Division of Rheumatology, Immunology and Allergy, Brigham and Women's Hospital, Harvard Medical School, Boston, Massachusetts, USA Division of Genetics, Brigham and Women's Hospital, Harvard Medical School, Boston, Massachusetts, USA Program in Medical and Population Genetics, Broad Institute, Cambridge, Massachusetts, USA.
21
Division of Rheumatology, Immunology and Allergy, Brigham and Women's Hospital, Harvard Medical School, Boston, Massachusetts, USA.
22
Division of Rheumatology, Immunology and Allergy, Brigham and Women's Hospital, Harvard Medical School, Boston, Massachusetts, USA Division of Genetics, Brigham and Women's Hospital, Harvard Medical School, Boston, Massachusetts, USA Program in Medical and Population Genetics, Broad Institute, Cambridge, Massachusetts, USA Arthritis Research UK Epidemiology Unit, University of Manchester, Manchester Academic Health Sciences Centre, Manchester, UK.
23
Instituto de Parasitologia y Biomedicina Lopez-Neyra, CSIC, Granada, Spain.
24
Rheumatology Unit, Department of Medicine, Karolinska Institutet and Karolinska University Hospital Solna, Stockholm, Sweden.
25
The Feinstein Institute for Medical Research, North Shore-Long Island Jewish Health System, Manhasset, New York, USA.
26
Division of Rheumatology, New York University School of Medicine, New York, New York, USA.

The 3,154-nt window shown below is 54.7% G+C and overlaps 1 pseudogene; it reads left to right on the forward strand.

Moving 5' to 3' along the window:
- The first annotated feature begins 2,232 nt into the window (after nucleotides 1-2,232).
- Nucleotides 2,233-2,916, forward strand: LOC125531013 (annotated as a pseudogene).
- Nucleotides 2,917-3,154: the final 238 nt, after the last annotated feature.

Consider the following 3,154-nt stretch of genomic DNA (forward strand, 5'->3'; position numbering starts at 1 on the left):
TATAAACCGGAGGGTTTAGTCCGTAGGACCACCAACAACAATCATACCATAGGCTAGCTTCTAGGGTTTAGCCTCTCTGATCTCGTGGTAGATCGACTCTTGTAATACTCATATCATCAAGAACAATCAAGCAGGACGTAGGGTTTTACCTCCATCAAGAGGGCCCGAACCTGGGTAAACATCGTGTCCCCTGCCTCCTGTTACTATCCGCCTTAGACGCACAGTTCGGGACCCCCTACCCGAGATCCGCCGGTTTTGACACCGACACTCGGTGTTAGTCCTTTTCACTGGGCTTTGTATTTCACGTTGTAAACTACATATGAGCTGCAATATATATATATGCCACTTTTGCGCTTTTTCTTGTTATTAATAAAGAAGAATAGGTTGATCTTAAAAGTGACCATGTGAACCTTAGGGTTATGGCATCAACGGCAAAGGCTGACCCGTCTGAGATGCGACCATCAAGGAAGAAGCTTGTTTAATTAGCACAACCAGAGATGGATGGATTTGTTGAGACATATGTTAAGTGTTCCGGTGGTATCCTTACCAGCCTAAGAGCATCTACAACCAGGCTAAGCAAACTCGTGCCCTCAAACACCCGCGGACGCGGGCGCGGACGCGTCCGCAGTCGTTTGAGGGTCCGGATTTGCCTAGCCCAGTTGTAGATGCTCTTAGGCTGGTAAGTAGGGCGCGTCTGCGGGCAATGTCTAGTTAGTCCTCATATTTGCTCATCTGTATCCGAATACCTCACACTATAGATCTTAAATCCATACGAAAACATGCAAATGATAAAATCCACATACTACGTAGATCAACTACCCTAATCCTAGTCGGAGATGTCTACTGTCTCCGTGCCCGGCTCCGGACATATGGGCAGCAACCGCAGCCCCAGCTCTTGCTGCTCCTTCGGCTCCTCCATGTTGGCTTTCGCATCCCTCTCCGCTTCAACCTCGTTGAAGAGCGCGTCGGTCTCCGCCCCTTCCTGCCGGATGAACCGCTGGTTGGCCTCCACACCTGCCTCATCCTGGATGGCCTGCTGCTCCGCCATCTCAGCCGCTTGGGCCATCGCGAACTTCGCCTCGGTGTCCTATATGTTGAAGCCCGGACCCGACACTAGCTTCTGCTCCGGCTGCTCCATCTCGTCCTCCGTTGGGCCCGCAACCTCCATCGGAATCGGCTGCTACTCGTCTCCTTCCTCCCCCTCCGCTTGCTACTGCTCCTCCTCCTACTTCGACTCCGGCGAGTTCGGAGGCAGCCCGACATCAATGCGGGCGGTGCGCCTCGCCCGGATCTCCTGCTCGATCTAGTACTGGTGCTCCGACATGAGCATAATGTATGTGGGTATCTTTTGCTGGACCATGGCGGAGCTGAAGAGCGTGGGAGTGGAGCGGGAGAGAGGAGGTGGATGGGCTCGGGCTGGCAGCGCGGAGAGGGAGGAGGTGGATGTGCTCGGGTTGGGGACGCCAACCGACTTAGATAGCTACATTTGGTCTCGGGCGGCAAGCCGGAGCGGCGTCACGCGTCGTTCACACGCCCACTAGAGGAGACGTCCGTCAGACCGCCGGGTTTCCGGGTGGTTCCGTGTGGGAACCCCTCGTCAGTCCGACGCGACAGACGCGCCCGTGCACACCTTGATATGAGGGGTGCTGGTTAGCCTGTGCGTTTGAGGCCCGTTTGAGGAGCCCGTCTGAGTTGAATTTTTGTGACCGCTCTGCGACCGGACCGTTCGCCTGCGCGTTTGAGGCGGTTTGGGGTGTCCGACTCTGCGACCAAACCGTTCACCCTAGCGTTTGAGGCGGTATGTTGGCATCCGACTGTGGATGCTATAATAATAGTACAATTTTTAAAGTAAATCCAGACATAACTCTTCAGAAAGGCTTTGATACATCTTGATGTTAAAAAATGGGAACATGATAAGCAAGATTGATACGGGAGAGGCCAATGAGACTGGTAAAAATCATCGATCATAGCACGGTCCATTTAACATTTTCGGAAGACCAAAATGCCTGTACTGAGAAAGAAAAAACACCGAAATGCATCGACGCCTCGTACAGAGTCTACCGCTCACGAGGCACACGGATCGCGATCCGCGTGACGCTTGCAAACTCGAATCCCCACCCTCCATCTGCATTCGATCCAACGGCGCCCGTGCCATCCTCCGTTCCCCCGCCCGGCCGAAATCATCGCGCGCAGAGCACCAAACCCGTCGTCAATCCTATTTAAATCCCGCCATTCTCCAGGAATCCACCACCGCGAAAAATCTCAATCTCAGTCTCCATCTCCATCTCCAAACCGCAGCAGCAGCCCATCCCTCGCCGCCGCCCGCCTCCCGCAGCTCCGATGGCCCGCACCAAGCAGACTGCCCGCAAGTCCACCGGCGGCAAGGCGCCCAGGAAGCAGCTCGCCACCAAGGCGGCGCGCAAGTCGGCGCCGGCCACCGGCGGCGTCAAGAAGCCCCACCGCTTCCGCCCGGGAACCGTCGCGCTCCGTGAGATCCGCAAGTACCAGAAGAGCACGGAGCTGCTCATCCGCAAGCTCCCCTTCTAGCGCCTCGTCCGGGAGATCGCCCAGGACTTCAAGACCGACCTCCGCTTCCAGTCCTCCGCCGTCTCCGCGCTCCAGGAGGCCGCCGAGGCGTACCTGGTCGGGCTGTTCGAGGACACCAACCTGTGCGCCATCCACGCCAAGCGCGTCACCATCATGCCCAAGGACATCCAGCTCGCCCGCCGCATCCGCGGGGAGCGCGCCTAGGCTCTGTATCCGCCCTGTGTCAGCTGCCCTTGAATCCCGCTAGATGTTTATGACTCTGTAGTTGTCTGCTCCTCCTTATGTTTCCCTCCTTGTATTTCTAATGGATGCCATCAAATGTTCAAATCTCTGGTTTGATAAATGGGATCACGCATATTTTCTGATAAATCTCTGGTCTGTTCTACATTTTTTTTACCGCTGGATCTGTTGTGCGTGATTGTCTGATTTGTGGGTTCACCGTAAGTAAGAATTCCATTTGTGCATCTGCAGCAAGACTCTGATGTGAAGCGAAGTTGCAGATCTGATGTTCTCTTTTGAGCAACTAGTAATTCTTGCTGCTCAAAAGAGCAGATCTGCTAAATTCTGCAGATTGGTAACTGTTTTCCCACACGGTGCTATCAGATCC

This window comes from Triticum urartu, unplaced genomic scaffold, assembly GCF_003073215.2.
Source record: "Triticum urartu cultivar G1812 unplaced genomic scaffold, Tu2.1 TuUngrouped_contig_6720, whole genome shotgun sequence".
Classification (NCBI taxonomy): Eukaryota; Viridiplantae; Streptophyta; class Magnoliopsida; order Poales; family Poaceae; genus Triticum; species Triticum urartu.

Abstract

OBJECTIVE:

A highly polygenic aetiology and high degree of allele-sharing between ancestries have been well elucidated in genetic studies of rheumatoid arthritis. Recently, the high-density genotyping array Immunochip for immune disease loci identified 14 new rheumatoid arthritis risk loci among individuals of European ancestry. Here, we aimed to identify new rheumatoid arthritis risk loci using Korean-specific Immunochip data.

METHODS:

We analysed Korean rheumatoid arthritis case-control samples using the Immunochip and genome-wide association studies (GWAS) array to search for new risk alleles of rheumatoid arthritis with anticitrullinated peptide antibodies. To increase power, we performed a meta-analysis of Korean data with previously published European Immunochip and GWAS data for a total sample size of 9299 Korean and 45,790 European case-control samples.

RESULTS:

We identified eight new rheumatoid arthritis susceptibility loci (TNFSF4, LBH, EOMES, ETS1-FLI1, COG6, RAD51B, UBASH3A and SYNGR1) that passed a genome-wide significance threshold (p<5×10(-8)), with evidence for three independent risk alleles at 1q25/TNFSF4. The risk alleles from the seven new loci except for the TNFSF4 locus (monomorphic in Koreans), together with risk alleles from previously established RA risk loci, exhibited a high correlation of effect sizes between ancestries. Further, we refined the number of single nucleotide polymorphisms (SNPs) that represent potentially causal variants through a trans-ethnic comparison of densely genotyped SNPs.

CONCLUSIONS:

This study demonstrates the advantage of dense-mapping and trans-ancestral analysis for identification of potentially causal SNPs. In addition, our findings support the importance of T cells in the pathogenesis and the fact of frequent overlap of risk loci among diverse autoimmune diseases.

KEYWORDS:

Ant-CCP; Gene Polymorphism; Rheumatoid Arthritis

PMID:
24532676
PMCID:
PMC4467986
DOI:
10.1136/annrheumdis-2013-204749
[Indexed for MEDLINE]
Free PMC Article